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U.S. Condemns Terror, Urges Israeli Restraint

Aired March 29, 2002 - 13:42   ET

THIS IS A RUSH TRANSCRIPT. THIS COPY MAY NOT BE IN ITS FINAL FORM AND MAY BE UPDATED.


THIS IS A RUSH TRANSCRIPT. THIS COPY MAY NOT BE IN ITS FINAL FORM AND MAY BE UPDATED.
DARYN KAGAN, CNN ANCHOR: If you're with us here in the last hour, you heard Secretary of State Colin Powell come out and make comments about the latest action in the Middle East, comments that were very critical of the Palestinians and not as critical, yet did have some warnings, to the Israelis. Let's go to our state department correspondent, Andrea Koppel, who is in our D.C. bureau today. Andrea, hello.

ANDREA KOPPEL, CNN STATE DEPARTMENT CORRESPONDENT: Hello, Daryn. Well, if anybody was expecting Secretary Powell to come out with a balanced statement, they didn't hear that. What you heard, as you just mentioned, was have a very, very strong statement, a very critical statement by Secretary Powell of the Palestinian leader, Yasser Arafat. He didn't mention him by name but he really didn't need to. He made that very clear that the recent acts of terror that have been waged against Israeli citizens are -- have been waged by Palestinian terrorists.

On the other hand, Secretary Powell also made clear that the U.S., while it is not happy about the current situation, in fact, Secretary Powell said the U.S. was gravely concerned about the situation in Ramallah, those Israeli forces who are in Yasser Arafat's compound, at the same time, in Secretary Powell's words, Israel had to defend itself.

He did get assurances, he said, from the Israeli prime minister, Ariel Sharon, that Arafat would not be harmed, that Arafat would not be targeted. In Secretary Powell's words, he said, Arafat is the man. He is the leader of the Palestinian people and he's the guy who is going to lead his people out of here. But Secretary Powell also made clear that all of this as far as the Bush administration is concerned is being seen through the prism of the war against terrorism. Secretary Powell made -- also emphasized the fact that there is one thing that the U.S. will not stand for.

(BEGIN VIDEO CLIP)

COLIN POWELL, SECRETARY OF STATE: Terrorism that targets innocent civilians have dealt a serious blow to the effort to achieve a cease-fire and to find a political solution to the crisis in the Middle East. Once again, terrorists have set back the vision of the Palestinian people for a state that would live in peace side by side with Israel. The United States government condemns these acts of terror and those responsible for them. (END VIDEO CLIP)

KOPPEL: The man that he was referring to was Palestinian leader Yasser Arafat. Secretary Powell himself said he has a call into Yasser Arafat but has as yet to speak with him today. We know that Anthony Zinni, the president's special Middle East envoy, who is on the ground in the region, has spoken with Yasser Arafat today. The message from the Bush administration, this is a broken record, but they're repeating it again: Yasser Arafat needs to act. The onus, Daryn, as far as the Bush administration is concerned is on Yasser Arafat to arrest these terrorists. They believe he is fully capable of doing so and to speak out strongly against terrorism, completely dismissing, in fact, you didn't even hear Secretary Powell make mention of Yasser Arafat's call yesterday for a unilateral cease-fire.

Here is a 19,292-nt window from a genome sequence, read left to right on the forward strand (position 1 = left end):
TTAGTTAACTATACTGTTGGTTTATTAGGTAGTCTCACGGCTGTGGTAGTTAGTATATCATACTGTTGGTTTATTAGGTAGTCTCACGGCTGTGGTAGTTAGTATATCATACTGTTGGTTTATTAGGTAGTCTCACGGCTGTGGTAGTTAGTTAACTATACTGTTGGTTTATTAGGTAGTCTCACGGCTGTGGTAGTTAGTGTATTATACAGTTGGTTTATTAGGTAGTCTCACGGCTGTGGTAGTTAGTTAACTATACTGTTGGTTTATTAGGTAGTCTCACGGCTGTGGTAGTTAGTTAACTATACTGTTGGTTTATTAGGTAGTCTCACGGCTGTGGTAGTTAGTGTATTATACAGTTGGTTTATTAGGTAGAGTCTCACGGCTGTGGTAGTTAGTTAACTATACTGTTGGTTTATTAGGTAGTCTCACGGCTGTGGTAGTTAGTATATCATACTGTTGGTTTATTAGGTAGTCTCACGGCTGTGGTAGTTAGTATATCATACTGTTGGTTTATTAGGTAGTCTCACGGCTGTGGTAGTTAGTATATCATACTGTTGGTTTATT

KAGAN: Yes. It was very clear that Secretary of State Powell saying that he's in touch certainly with Ariel Sharon and, as you said, put the phone call into Mr. Arafat and yet, he also declared he's not getting on a plane any time soon and heading to the Middle East to try to broker any peace here.

KOPPEL: No, he isn't. And he also made clear while nothing is off the table, the Bush administration really isn't considering right now any extraordinary measures, anything above what we've seen in recent weeks. Vice President Cheney was out in the region. Anthony Zinni is in the region. Secretary Powell said for now he's staying put. He is going to work the phones through the weekend. Others within the administration will be working the phones. They've got a very angry Arab world out there, Daryn, that they're trying to deal with right now, sure to be unhappy with the statements that the Bush administration is making because they're much more critical of Yasser Arafat than they are of Ariel Sharon.

KAGAN: Well, and not just those statements, but as you're mentioning, the level of involvement here. I mean, Anthony Zinni, not the highest ranking official that could be sent and, yes, the vice president was in the area, but he clearly went on that trip to the Middle East with a whole different agenda that ended up being overshadowed by this Palestinian-Israeli conflict.

KOPPEL: Exactly. And the Arab world is still very skeptical of the Bush administration's real intent here. Their question is is the Bush administration making the efforts that it's making right now because it really wants to invade Iraq and knows that it needs the support of some of the Arab world, or are they really there for the long haul? Are they really serious about trying to bring peace between the Israelis and the Palestinians and to invest political capital in it right now?

KAGAN: Well, we heard Secretary Powell say that after that news conference which he gave about an hour ago, he was going to head to the phones to talk to Prime Minister Sharon one more time. So, if more news comes out of that, we will check back with you.

KOPPEL: Absolutely.

KAGAN: We'll check back with you anyway. Andrea Koppel in Washington, D.C. Thank you so much.

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